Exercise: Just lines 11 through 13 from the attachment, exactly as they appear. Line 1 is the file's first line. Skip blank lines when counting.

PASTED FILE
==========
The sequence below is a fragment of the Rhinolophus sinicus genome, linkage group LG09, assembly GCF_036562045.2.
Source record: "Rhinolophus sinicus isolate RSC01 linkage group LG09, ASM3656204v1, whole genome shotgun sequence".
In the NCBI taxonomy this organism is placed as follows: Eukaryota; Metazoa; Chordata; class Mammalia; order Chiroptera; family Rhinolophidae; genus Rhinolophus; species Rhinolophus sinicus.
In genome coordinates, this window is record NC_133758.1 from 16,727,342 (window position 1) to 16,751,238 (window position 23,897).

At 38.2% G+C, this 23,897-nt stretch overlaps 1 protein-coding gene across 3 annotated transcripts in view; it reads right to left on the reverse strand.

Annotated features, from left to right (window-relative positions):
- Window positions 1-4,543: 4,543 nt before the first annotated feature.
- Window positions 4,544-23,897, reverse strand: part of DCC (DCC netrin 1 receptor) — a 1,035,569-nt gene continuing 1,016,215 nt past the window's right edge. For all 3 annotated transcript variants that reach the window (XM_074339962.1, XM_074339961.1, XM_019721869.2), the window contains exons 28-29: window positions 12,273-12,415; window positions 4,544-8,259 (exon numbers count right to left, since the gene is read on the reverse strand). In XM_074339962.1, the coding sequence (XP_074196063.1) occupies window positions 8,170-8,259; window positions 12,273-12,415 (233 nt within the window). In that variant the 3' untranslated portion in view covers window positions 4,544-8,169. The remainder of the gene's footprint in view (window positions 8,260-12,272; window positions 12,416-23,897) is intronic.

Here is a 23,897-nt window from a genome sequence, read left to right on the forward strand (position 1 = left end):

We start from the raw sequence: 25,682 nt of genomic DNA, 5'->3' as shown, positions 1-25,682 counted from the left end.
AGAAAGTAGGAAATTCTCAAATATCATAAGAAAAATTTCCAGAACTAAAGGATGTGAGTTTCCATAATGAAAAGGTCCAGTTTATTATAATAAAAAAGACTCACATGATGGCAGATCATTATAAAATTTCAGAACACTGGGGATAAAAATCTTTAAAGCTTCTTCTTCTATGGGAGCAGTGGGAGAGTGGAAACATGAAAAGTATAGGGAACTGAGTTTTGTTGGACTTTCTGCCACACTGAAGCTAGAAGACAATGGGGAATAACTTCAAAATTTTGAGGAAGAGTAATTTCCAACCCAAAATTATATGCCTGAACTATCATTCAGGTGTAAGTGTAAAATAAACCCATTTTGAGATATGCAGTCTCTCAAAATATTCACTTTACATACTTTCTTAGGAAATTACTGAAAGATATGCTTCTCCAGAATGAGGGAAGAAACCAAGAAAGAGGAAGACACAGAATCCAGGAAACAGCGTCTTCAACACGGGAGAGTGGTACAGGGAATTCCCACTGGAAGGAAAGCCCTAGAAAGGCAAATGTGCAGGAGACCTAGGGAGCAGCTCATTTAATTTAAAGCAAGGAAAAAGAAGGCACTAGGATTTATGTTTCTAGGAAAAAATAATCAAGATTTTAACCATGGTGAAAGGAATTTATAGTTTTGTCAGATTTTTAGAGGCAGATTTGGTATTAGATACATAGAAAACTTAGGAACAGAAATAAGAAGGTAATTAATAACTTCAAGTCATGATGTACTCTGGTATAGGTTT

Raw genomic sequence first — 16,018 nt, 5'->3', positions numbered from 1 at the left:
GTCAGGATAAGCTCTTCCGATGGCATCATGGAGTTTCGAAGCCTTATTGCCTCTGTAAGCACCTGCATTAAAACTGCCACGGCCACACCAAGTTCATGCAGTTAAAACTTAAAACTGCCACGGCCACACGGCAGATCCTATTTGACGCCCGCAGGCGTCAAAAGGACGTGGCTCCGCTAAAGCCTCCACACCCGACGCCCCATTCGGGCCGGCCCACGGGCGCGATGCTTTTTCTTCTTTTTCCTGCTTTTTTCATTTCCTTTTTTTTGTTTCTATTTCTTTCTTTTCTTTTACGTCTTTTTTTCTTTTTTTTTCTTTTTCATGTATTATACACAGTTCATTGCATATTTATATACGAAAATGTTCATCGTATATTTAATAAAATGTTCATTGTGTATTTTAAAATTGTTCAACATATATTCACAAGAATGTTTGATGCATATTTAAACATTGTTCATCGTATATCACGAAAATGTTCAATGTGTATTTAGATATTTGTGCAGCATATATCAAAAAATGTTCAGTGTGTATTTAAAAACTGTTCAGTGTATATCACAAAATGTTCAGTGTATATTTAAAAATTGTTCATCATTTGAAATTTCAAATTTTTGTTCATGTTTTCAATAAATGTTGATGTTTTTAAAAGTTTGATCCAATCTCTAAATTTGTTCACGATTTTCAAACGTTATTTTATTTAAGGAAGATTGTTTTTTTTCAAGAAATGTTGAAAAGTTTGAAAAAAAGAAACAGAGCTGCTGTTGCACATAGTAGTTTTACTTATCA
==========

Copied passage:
AGAAAGTAGGAAATTCTCAAATATCATAAGAAAAATTTCCAGAACTAAAGGATGTGAGTTTCCATAATGAAAAGGTCCAGTTTATTATAATAAAAAAGACTCACATGATGGCAGATCATTATAAAATTTCAGAACACTGGGGATAAAAATCTTTAAAGCTTCTTCTTCTATGGGAGCAGTGGGAGAGTGGAAACATGAAAAGTATAGGGAACTGAGTTTTGTTGGACTTTCTGCCACACTGAAGCTAGAAGACAATGGGGAATAACTTCAAAATTTTGAGGAAGAGTAATTTCCAACCCAAAATTATATGCCTGAACTATCATTCAGGTGTAAGTGTAAAATAAACCCATTTTGAGATATGCAGTCTCTCAAAATATTCACTTTACATACTTTCTTAGGAAATTACTGAAAGATATGCTTCTCCAGAATGAGGGAAGAAACCAAGAAAGAGGAAGACACAGAATCCAGGAAACAGCGTCTTCAACACGGGAGAGTGGTACAGGGAATTCCCACTGGAAGGAAAGCCCTAGAAAGGCAAATGTGCAGGAGACCTAGGGAGCAGCTCATTTAATTTAAAGCAAGGAAAAAGAAGGCACTAGGATTTATGTTTCTAGGAAAAAATAATCAAGATTTTAACCATGGTGAAAGGAATTTATAGTTTTGTCAGATTTTTAGAGGCAGATTTGGTATTAGATACATAGAAAACTTAGGAACAGAAATAAGAAGGTAATTAATAACTTCAAGTCATGATGTACTCTGGTATAGGTTT

Raw genomic sequence first — 16,018 nt, 5'->3', positions numbered from 1 at the left:
GTCAGGATAAGCTCTTCCGATGGCATCATGGAGTTTCGAAGCCTTATTGCCTCTGTAAGCACCTGCATTAAAACTGCCACGGCCACACCAAGTTCATGCAGTTAAAACTTAAAACTGCCACGGCCACACGGCAGATCCTATTTGACGCCCGCAGGCGTCAAAAGGACGTGGCTCCGCTAAAGCCTCCACACCCGACGCCCCATTCGGGCCGGCCCACGGGCGCGATGCTTTTTCTTCTTTTTCCTGCTTTTTTCATTTCCTTTTTTTTGTTTCTATTTCTTTCTTTTCTTTTACGTCTTTTTTTCTTTTTTTTTCTTTTTCATGTATTATACACAGTTCATTGCATATTTATATACGAAAATGTTCATCGTATATTTAATAAAATGTTCATTGTGTATTTTAAAATTGTTCAACATATATTCACAAGAATGTTTGATGCATATTTAAACATTGTTCATCGTATATCACGAAAATGTTCAATGTGTATTTAGATATTTGTGCAGCATATATCAAAAAATGTTCAGTGTGTATTTAAAAACTGTTCAGTGTATATCACAAAATGTTCAGTGTATATTTAAAAATTGTTCATCATTTGAAATTTCAAATTTTTGTTCATGTTTTCAATAAATGTTGATGTTTTTAAAAGTTTGATCCAATCTCTAAATTTGTTCACGATTTTCAAACGTTATTTTATTTAAGGAAGATTGTTTTTTTTCAAGAAATGTTGAAAAGTTTGAAAAAAAGAAACAGAGCTGCTGTTGCACATAGTAGTTTTACTTATCA